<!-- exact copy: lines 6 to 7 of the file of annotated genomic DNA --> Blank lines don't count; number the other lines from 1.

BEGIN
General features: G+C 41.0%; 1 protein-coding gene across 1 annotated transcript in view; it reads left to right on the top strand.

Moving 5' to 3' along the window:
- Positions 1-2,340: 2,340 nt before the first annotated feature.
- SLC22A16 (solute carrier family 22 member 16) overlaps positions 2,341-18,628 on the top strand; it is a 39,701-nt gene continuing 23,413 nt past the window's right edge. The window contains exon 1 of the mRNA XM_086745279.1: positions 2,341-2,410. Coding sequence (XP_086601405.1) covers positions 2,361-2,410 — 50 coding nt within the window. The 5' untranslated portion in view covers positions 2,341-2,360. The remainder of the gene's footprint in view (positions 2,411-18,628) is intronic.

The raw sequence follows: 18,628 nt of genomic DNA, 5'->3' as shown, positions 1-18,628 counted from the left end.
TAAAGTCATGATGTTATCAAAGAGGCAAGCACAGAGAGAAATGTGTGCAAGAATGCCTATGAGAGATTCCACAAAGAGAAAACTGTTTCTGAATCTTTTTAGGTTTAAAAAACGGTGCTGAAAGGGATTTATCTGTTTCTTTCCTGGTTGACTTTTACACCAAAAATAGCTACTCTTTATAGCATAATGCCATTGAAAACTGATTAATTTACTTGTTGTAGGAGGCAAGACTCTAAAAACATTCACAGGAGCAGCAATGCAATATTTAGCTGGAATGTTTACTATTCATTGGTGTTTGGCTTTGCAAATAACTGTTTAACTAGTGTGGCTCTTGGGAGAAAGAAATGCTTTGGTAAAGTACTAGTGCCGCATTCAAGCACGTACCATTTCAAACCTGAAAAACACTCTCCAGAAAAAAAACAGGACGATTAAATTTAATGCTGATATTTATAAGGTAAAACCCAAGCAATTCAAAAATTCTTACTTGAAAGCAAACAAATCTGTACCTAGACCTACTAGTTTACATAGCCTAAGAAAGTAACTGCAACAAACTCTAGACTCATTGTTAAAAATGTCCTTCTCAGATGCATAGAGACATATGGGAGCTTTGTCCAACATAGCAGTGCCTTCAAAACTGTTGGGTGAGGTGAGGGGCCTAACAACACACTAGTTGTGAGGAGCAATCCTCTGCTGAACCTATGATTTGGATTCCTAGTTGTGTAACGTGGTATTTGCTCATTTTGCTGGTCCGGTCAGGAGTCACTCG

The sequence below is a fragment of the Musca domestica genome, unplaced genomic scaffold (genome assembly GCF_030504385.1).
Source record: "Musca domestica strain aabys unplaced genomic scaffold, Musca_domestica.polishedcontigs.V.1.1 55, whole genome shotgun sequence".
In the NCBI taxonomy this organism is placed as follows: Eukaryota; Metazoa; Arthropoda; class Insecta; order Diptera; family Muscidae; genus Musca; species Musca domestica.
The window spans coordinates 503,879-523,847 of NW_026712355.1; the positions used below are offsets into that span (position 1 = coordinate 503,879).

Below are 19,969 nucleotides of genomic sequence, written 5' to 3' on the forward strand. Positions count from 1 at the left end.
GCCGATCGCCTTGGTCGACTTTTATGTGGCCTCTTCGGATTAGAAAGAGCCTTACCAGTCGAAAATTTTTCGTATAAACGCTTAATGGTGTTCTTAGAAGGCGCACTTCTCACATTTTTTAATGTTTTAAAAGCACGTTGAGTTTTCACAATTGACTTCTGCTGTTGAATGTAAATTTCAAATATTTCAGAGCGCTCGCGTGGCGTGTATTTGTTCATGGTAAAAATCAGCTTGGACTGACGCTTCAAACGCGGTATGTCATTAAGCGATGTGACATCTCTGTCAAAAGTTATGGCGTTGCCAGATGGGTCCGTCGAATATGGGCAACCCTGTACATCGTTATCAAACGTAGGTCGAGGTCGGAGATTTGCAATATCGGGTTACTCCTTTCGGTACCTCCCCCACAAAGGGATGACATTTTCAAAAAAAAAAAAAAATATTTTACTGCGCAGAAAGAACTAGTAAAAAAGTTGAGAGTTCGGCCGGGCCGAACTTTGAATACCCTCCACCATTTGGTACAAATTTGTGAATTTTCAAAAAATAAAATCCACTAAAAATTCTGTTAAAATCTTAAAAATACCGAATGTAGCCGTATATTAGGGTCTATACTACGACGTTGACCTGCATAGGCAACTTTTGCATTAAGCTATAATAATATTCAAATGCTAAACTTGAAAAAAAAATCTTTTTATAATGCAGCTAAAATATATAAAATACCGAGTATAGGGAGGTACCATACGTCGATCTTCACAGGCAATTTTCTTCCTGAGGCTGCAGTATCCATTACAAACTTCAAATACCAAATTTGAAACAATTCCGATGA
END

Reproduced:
TAAAGTCATGATGTTATCAAAGAGGCAAGCACAGAGAGAAATGTGTGCAAGAATGCCTATGAGAGATTCCACAAAGAGAAAACTGTTTCTGAATCTTTTTAGGTTTAAAAAACGGTGCTGAAAGGGATTTATCTGTTTCTTTCCTGGTTGACTTTTACACCAAAAATAGCTACTCTTTATAGCATAATGCCATTGAAAACTGATTAATTTACTTGTTGTAGGAGGCAAGACTCTAAAAACATTCACAGGAGCAGCAATGCAATATTTAGCTGGAATGTTTACTATTCATTGGTGTTTGGCTTTGCAAATAACTGTTTAACTAGTGTGGCTCTTGGGAGAAAGAAATGCTTTGGTAAAGTACTAGTGCCGCATTCAAGCACGTACCATTTCAAACCTGAAAAACACTCTCCAGAAAAAAAACAGGACGATTAAATTTAATGCTGATATTTATAAGGTAAAACCCAAGCAATTCAAAAATTCTTACTTGAAAGCAAACAAATCTGTACCTAGACCTACTAGTTTACATAGCCTAAGAAAGTAACTGCAACAAACTCTAGACTCATTGTTAAAAATGTCCTTCTCAGATGCATAGAGACATATGGGAGCTTTGTCCAACATAGCAGTGCCTTCAAAACTGTTGGGTGAGGTGAGGGGCCTAACAACACACTAGTTGTGAGGAGCAATCCTCTGCTGAACCTATGATTTGGATTCCTAGTTGTGTAACGTGGTATTTGCTCATTTTGCTGGTCCGGTCAGGAGTCACTCG

The sequence below is a fragment of the Musca domestica genome, unplaced genomic scaffold (genome assembly GCF_030504385.1).